A Washington & Jefferson College graduate who grew up on welfare in Fayette County was in line to become the first openly gay black man to serve as a federal judge.
For now, though, the confirmation of Miami-Dade Circuit Judge William Thomas in Florida has been halted, due to a policy in the U.S. Senate that requires both home state senators to approve a nominee.
Sen. Marco Rubio, the Republican senator from Florida, has withdrawn his support of Judge Thomas, citing concerns over the judge's actions in two criminal cases, the New York Times reported this week.
Florida's other senator, Democrat Bill Nelson, approved the nomination this summer, and Sen. Rubio, too, had initially backed Judge Thomas as President Barack Obama's pick to serve as a judge on the U.S. District Court for the Southern District of Florida, back when it was announced in November 2012.
Joseph DiSarro, chair of the W&J political science department, said he was "taken aback" by Mr. Rubio's recent withdrawal of support. Judge Thomas was one of Mr. DiSarro's students when he attended W&J, and the two have kept in touch, with Judge Thomas returning to the Washington, Pa., campus to mentor pre-law students.
"Will Thomas is the American dream, just like Marco Rubio," Mr. DiSarro said. "It really makes no sense to me why Rubio would go against him."
Mr. DiSarro, a Republican who said he sent letters in support of Judge Thomas' nomination to Pennsylvania's two senators shortly after his former student was nominated, called Mr. Rubio's withdrawal of support "a political matter."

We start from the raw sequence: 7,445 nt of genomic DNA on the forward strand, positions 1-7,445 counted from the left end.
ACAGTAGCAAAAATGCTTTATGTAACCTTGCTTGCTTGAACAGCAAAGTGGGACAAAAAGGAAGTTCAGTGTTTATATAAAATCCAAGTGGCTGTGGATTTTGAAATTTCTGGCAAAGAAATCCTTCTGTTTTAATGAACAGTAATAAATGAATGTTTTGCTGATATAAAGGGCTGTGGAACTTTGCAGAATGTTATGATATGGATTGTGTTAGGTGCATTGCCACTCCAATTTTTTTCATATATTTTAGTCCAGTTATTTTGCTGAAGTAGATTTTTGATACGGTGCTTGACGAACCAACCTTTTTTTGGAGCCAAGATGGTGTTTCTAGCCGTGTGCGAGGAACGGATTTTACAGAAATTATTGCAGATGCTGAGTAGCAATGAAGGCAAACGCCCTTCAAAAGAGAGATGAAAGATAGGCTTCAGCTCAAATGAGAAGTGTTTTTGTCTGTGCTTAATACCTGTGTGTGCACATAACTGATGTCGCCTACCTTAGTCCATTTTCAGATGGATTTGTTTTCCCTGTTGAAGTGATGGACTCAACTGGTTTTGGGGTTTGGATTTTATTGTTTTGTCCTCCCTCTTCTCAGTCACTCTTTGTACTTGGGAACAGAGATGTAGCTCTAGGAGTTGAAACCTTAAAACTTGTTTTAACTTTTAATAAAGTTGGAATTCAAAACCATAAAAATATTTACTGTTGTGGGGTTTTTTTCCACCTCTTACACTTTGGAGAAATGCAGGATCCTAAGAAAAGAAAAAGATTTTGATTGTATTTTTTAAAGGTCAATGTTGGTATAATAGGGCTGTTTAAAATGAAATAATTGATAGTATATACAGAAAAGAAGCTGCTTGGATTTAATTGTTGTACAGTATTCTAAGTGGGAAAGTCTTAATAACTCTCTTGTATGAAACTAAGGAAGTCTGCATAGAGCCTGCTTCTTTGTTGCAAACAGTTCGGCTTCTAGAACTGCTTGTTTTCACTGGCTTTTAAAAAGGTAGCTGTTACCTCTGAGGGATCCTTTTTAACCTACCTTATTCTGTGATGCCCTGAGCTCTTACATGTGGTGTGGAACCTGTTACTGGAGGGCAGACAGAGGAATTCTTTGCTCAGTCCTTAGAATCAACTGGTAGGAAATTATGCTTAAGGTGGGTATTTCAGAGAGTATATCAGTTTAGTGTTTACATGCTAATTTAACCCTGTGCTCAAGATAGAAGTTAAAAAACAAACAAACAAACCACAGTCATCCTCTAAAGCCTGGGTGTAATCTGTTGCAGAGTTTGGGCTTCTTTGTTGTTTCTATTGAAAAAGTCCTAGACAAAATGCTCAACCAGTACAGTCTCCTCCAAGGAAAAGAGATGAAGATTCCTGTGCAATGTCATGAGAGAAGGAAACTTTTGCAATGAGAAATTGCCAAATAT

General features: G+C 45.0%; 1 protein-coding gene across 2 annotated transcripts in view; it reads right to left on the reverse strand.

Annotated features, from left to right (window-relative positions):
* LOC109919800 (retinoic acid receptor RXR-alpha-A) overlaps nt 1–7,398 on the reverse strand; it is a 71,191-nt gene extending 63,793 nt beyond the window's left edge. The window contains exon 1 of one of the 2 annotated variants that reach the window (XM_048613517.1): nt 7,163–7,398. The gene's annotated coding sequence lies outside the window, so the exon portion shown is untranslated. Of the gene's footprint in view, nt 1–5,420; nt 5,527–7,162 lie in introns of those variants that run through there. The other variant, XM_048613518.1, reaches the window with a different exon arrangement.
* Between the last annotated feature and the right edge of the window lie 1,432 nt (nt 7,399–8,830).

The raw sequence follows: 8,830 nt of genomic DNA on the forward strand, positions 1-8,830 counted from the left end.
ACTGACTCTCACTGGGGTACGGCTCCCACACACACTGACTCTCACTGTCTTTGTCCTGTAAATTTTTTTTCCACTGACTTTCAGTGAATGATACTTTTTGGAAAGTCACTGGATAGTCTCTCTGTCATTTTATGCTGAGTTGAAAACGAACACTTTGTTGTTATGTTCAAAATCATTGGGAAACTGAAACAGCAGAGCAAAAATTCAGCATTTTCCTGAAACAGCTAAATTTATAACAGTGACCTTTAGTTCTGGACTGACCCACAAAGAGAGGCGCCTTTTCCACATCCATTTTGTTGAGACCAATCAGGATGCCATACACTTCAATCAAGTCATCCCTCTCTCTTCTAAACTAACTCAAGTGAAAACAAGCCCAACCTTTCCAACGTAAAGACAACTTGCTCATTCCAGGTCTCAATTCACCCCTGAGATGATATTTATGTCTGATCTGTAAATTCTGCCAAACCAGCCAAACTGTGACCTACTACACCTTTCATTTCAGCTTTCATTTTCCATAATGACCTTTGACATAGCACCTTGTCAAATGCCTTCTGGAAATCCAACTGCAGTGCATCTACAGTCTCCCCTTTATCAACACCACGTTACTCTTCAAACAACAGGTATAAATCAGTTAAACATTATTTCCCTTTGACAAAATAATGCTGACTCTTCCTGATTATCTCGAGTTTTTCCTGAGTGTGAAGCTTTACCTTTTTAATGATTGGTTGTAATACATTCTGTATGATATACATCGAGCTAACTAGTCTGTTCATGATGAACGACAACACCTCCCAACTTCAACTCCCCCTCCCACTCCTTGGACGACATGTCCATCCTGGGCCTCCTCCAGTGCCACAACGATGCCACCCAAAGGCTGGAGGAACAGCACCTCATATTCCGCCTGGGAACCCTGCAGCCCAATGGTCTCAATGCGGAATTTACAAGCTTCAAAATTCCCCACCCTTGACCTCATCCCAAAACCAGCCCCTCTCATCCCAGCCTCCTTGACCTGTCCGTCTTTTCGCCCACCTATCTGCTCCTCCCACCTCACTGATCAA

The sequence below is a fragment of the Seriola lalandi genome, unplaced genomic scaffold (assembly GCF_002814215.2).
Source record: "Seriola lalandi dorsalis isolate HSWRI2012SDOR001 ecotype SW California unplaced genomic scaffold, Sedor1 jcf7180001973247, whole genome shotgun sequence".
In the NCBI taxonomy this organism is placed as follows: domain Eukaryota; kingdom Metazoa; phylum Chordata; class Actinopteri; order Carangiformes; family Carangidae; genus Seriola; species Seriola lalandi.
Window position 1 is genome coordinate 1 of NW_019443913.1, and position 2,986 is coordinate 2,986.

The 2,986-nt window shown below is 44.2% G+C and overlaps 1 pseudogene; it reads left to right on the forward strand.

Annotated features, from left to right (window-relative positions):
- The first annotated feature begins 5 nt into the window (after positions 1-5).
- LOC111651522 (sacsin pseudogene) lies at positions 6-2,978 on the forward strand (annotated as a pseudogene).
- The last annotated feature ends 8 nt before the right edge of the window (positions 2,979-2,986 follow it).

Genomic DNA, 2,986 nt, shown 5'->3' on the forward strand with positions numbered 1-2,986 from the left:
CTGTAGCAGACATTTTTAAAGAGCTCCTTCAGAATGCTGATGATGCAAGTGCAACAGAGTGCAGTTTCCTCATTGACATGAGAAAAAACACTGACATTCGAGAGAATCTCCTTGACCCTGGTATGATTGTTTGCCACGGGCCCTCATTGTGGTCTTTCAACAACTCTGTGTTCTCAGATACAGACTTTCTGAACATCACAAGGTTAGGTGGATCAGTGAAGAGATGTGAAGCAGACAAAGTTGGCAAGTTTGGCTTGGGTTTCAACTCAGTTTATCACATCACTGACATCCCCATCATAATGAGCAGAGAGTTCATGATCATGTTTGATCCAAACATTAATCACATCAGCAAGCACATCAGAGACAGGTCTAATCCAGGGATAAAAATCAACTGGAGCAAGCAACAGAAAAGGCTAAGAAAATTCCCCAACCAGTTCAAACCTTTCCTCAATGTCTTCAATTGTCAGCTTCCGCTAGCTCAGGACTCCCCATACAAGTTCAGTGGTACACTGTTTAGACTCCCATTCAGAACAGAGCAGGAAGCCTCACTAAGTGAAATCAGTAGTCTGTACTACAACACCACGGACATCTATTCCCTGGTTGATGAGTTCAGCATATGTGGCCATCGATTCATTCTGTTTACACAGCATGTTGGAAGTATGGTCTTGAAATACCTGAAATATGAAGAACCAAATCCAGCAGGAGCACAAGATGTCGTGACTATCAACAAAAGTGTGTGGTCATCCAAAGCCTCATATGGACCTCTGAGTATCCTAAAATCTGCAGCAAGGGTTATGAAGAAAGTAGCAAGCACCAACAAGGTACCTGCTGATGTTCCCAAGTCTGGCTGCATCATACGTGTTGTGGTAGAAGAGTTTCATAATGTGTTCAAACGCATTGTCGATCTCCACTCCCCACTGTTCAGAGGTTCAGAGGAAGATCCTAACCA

Other groups, including a Miami-Dade County association for black lawyers, have urged Mr. Rubio to let the confirmation process proceed.
"Really, what we're advocating for is permitting the constitutional process of confirmation to proceed," said Yolanda Strader, the association's president. She's also a lawyer who has appeared before Judge Thomas and described him as "competent" and "hard-working," a jurist who is careful to ask lawyers to clarify if he does not understand their arguments.
"That's the sort of judge we need on the bench," she said.
Mr. Rubio, according to the New York Times story, is concerned about Judge Thomas' "fitness" for the federal bench, with a spokeswoman for the senator citing his actions in two criminal cases. In one involving sentencing in a hit-and-run, Mr. Rubio said Judge Thomas had been too lenient. In another, involving the rape and murder of a young woman in which all five defendants were convicted or pleaded guilty, Mr. Rubio questioned Judge Thomas's decision to keep out a confession.
As a student, and in his career, Judge Thomas has been "a very objective, fair-minded person," Mr. DiSarro said.
He started his life in Brownsville, Fayette County, the ninth of 10 children raised by a single mother. He grew up in public housing and arrived at W&J with a single suitcase and not even $20 in his pocket, according to a story the school posted on its website about its 1991 graduate.
At W&J, he joined the debate team, where he excelled, said Mary Elizabeth Yancosek Gamble, now the chairwoman of the communications department at Bethany College in West Virginia but then the W&J debate director.
"He always wanted to win, not because winning was so important, but because he wanted to be the best," she said of Judge Thomas, who received his law degree from Temple University in Philadelphia.
Mr. DiSarro said he spoke recently to Judge Thomas, and said his former student was disappointed but still wanted to be confirmed.
"There's one thing about Will Thomas -- he does not give up," Mr. DiSarro said. "If you look at where he came from, and to arrive at this point, this isn't a person that would quit or throw in the towel."
The W&J professor plans on writing a letter to Mr. Rubio, asking him to look more closely at Judge Thomas' record.
Kaitlynn Riely: firstname.lastname@example.org. This story originally appeared in The Pittsburgh Press. To log in or subscribe, go to: http://press.post-gazette.com/